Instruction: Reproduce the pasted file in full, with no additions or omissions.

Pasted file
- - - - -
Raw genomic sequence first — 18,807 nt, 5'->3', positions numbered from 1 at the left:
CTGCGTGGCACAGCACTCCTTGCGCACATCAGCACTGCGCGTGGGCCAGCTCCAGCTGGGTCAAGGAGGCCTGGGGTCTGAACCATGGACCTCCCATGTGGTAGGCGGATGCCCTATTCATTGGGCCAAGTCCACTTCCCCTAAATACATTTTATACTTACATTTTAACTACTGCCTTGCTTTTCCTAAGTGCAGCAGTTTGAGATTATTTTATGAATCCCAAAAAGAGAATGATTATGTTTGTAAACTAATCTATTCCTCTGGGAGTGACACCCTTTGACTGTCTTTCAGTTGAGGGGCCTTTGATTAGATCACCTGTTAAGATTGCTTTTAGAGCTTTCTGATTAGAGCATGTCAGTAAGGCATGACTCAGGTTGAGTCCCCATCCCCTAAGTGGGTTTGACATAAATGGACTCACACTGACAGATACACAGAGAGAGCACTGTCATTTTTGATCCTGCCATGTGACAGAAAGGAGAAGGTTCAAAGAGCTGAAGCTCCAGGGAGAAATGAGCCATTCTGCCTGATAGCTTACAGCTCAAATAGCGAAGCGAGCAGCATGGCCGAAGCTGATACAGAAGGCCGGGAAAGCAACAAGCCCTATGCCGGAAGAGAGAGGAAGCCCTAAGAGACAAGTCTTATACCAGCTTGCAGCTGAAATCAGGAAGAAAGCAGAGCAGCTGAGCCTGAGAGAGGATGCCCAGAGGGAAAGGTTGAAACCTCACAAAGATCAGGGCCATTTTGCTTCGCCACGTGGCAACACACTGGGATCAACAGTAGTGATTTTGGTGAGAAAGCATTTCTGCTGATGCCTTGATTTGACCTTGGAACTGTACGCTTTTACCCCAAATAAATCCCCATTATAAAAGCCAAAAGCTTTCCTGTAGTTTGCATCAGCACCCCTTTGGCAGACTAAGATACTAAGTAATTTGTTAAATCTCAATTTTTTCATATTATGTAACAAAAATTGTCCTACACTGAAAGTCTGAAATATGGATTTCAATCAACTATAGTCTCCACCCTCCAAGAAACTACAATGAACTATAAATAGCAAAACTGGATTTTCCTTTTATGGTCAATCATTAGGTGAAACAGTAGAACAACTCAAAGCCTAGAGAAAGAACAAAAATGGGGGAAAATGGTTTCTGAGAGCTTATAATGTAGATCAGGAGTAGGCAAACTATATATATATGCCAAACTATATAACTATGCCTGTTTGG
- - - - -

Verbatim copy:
Raw genomic sequence first — 18,807 nt, 5'->3', positions numbered from 1 at the left:
CTGCGTGGCACAGCACTCCTTGCGCACATCAGCACTGCGCGTGGGCCAGCTCCAGCTGGGTCAAGGAGGCCTGGGGTCTGAACCATGGACCTCCCATGTGGTAGGCGGATGCCCTATTCATTGGGCCAAGTCCACTTCCCCTAAATACATTTTATACTTACATTTTAACTACTGCCTTGCTTTTCCTAAGTGCAGCAGTTTGAGATTATTTTATGAATCCCAAAAAGAGAATGATTATGTTTGTAAACTAATCTATTCCTCTGGGAGTGACACCCTTTGACTGTCTTTCAGTTGAGGGGCCTTTGATTAGATCACCTGTTAAGATTGCTTTTAGAGCTTTCTGATTAGAGCATGTCAGTAAGGCATGACTCAGGTTGAGTCCCCATCCCCTAAGTGGGTTTGACATAAATGGACTCACACTGACAGATACACAGAGAGAGCACTGTCATTTTTGATCCTGCCATGTGACAGAAAGGAGAAGGTTCAAAGAGCTGAAGCTCCAGGGAGAAATGAGCCATTCTGCCTGATAGCTTACAGCTCAAATAGCGAAGCGAGCAGCATGGCCGAAGCTGATACAGAAGGCCGGGAAAGCAACAAGCCCTATGCCGGAAGAGAGAGGAAGCCCTAAGAGACAAGTCTTATACCAGCTTGCAGCTGAAATCAGGAAGAAAGCAGAGCAGCTGAGCCTGAGAGAGGATGCCCAGAGGGAAAGGTTGAAACCTCACAAAGATCAGGGCCATTTTGCTTCGCCACGTGGCAACACACTGGGATCAACAGTAGTGATTTTGGTGAGAAAGCATTTCTGCTGATGCCTTGATTTGACCTTGGAACTGTACGCTTTTACCCCAAATAAATCCCCATTATAAAAGCCAAAAGCTTTCCTGTAGTTTGCATCAGCACCCCTTTGGCAGACTAAGATACTAAGTAATTTGTTAAATCTCAATTTTTTCATATTATGTAACAAAAATTGTCCTACACTGAAAGTCTGAAATATGGATTTCAATCAACTATAGTCTCCACCCTCCAAGAAACTACAATGAACTATAAATAGCAAAACTGGATTTTCCTTTTATGGTCAATCATTAGGTGAAACAGTAGAACAACTCAAAGCCTAGAGAAAGAACAAAAATGGGGGAAAATGGTTTCTGAGAGCTTATAATGTAGATCAGGAGTAGGCAAACTATATATATATGCCAAACTATATAACTATGCCTGTTTGG